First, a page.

June 16, 2024

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After Raisi’s death, the elections pose a difficult test for Iran’s rulers

After Raisi’s death, the elections pose a difficult test for Iran’s rulers

For decades, Iran’s leaders have been able to point to high voter turnout in their elections as evidence of the legitimacy of the Islamic Republic’s political system. But with voter turnout declining in recent years, the elections they will now have to hold after the death of President Ibrahim Raisi will force the political establishment to make a decision it does not want to make.

Ayatollah Ali Khamenei, the country’s supreme leader, has two options, each of which carries risks.

He can ensure that presidential elections, which the constitution stipulates must be held within 50 days after Mr. Raisi’s death, are open to everyone, from hardliners to reformists. But this risks competitive elections that could take the country in a direction he does not want.

Or he could repeat the strategy he followed in the last elections, and prevent not only reformist competitors, but even moderate and loyal opposition figures. The choice could see him face the embarrassment of low voter turnout, a move that could be interpreted as a stinging rebuke to his increasingly authoritarian state.

Voter turnout in Iran has been on a downward trajectory in the past few years. In 2016, more than 60% of the country’s voters participated in the parliamentary elections. By 2020, the number had reached 42 percent. Officials had promised the March score would be higher, but instead came in at just under 41 percent.

Just a week before Raisi’s death, the final round of parliamentary elections in Tehran received just 8% of the possible votes, a staggering number in a country where Khamenei once mocked Western democracies for their 30% to 40% voter turnout.

“Khamenei has had a golden opportunity to easily, and in a face-saving manner, allow people into the political process — if he chooses to seize this opportunity,” said Mohammad Ali Shaabani, an Iranian political analyst and editor-in-chief of Amwaj newspaper. An independent news media outlet. He added: “Unfortunately, what has happened in the past few years indicates that he will not go down that path.”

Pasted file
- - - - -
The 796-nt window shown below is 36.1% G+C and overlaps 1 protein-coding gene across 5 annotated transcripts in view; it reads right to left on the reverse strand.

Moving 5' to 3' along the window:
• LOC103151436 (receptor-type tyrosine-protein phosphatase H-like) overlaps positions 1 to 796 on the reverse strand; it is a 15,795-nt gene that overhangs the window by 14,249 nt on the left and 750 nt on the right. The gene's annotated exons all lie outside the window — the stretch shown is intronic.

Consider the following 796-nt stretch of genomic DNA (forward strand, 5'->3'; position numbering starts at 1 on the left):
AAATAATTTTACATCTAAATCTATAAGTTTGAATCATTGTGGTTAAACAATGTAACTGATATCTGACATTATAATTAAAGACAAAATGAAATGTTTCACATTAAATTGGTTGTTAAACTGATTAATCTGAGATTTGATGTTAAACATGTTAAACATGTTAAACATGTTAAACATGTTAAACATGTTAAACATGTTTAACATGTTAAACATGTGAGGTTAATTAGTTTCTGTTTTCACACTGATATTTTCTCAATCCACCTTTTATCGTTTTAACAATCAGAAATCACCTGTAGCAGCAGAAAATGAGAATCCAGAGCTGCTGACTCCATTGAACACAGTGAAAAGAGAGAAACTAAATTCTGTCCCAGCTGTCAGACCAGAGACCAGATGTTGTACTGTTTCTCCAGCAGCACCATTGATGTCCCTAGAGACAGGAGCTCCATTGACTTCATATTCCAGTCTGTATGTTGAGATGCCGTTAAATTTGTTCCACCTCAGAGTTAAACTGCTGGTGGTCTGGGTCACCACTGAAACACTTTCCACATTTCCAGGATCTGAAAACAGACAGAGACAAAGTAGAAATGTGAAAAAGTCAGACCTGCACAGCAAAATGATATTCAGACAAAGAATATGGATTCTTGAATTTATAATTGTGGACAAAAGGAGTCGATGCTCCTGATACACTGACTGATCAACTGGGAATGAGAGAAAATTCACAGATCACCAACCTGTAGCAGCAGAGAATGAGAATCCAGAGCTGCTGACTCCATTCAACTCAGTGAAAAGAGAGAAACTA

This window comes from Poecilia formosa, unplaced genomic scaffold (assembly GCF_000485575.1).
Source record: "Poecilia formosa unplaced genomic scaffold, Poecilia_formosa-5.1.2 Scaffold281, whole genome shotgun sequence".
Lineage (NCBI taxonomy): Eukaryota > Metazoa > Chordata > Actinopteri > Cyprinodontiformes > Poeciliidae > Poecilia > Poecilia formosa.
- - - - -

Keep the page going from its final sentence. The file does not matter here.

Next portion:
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Iran is a theocracy with a parallel system of government, where elected bodies are supervised by appointed councils. The state’s main policies regarding nuclear, military, and foreign affairs are determined by Ayatollah Khamenei and the Supreme National Security Council, while the Revolutionary Guard works to increase its influence over the economy and politics.

The president’s role is limited to domestic policy and economic affairs, but he remains an influential position.

The elections also remain an important test of public sentiment. The decline in turnout in recent years is seen as a clear sign of the tense mood towards the clergy and a political establishment that has become increasingly hardline and conservative.

“For the regime, this distance — this disconnect between state and society — represents a serious problem,” said Sanam Vakil, director of the Middle East and North Africa program at Chatham House, a London-based think tank. “What they want is to contain conservative unity, but it is difficult to fill a key position.”

Mr. Raisi, a cleric who served for years in the judiciary and participated in some of the most brutal repressions in the country’s history, was a staunch loyalist to Mr. Khamenei and his worldview.

A loyal supporter of theocracy in Iran, Raisi has long been viewed as a potential successor to the supreme leader — despite, or perhaps because of, his lack of a strong personality that would pose a danger to Khamenei. Now, with no clear candidate to support, Khamenei may face infighting within his conservative base.